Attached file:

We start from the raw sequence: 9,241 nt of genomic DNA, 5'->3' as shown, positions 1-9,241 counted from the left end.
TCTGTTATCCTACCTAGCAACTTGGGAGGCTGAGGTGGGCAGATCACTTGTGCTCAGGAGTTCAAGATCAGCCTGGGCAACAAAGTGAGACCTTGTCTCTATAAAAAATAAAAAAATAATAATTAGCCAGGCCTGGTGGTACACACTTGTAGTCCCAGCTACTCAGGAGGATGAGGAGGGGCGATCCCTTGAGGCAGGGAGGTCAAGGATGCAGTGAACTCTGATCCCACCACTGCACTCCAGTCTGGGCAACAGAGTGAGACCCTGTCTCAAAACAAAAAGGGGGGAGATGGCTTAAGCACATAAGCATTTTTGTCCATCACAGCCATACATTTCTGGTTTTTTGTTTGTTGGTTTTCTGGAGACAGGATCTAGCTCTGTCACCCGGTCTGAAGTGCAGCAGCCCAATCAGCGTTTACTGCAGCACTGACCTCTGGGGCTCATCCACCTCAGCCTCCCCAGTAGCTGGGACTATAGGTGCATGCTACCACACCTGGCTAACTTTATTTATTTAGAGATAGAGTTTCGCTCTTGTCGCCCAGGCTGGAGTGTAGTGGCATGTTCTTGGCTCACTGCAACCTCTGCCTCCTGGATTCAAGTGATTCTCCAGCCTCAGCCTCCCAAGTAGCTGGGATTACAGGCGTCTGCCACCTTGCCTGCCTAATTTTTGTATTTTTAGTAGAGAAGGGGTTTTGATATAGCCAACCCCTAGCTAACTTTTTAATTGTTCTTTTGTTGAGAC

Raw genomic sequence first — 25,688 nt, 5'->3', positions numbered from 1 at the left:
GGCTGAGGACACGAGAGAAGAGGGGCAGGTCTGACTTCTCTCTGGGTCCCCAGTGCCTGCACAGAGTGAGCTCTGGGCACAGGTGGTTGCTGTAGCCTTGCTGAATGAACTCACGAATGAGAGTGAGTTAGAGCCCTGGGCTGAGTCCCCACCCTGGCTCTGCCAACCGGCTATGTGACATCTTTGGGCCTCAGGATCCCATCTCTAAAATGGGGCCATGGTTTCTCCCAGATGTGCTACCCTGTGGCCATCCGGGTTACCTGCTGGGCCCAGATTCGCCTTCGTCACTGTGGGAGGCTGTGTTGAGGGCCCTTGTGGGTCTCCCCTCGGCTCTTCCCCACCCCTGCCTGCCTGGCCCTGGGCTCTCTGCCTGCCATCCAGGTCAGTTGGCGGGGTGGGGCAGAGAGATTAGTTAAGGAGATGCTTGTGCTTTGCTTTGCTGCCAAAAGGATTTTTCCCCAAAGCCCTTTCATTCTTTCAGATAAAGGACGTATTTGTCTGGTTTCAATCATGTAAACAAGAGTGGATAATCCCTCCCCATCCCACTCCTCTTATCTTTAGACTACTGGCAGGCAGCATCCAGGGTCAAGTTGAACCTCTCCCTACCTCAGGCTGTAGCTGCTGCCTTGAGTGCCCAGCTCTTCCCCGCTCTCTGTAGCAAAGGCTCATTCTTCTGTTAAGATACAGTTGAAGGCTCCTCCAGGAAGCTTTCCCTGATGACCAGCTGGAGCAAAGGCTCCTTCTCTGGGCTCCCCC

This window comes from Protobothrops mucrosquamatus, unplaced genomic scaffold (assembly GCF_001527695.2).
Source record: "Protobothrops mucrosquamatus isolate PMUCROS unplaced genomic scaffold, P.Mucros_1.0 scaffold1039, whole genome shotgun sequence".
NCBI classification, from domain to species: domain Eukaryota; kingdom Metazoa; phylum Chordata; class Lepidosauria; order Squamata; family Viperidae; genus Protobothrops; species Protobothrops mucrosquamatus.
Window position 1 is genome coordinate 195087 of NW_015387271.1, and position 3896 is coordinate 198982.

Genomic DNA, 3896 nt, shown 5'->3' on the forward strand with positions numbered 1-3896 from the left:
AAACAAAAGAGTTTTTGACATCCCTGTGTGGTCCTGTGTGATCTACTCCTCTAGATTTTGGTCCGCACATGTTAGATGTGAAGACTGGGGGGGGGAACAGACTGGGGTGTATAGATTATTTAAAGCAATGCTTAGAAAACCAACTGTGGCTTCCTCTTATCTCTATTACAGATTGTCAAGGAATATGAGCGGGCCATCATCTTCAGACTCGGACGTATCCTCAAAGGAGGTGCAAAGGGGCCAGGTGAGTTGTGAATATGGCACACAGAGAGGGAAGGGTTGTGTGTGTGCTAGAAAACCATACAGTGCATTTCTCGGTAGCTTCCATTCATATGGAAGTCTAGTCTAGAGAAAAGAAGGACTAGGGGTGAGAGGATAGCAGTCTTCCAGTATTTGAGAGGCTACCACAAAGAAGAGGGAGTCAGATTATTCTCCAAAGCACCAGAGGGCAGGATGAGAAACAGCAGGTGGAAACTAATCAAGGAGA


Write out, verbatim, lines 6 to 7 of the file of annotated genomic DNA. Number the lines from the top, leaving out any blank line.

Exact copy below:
Source record: "Protobothrops mucrosquamatus isolate PMUCROS unplaced genomic scaffold, P.Mucros_1.0 scaffold1039, whole genome shotgun sequence".
NCBI classification, from domain to species: domain Eukaryota; kingdom Metazoa; phylum Chordata; class Lepidosauria; order Squamata; family Viperidae; genus Protobothrops; species Protobothrops mucrosquamatus.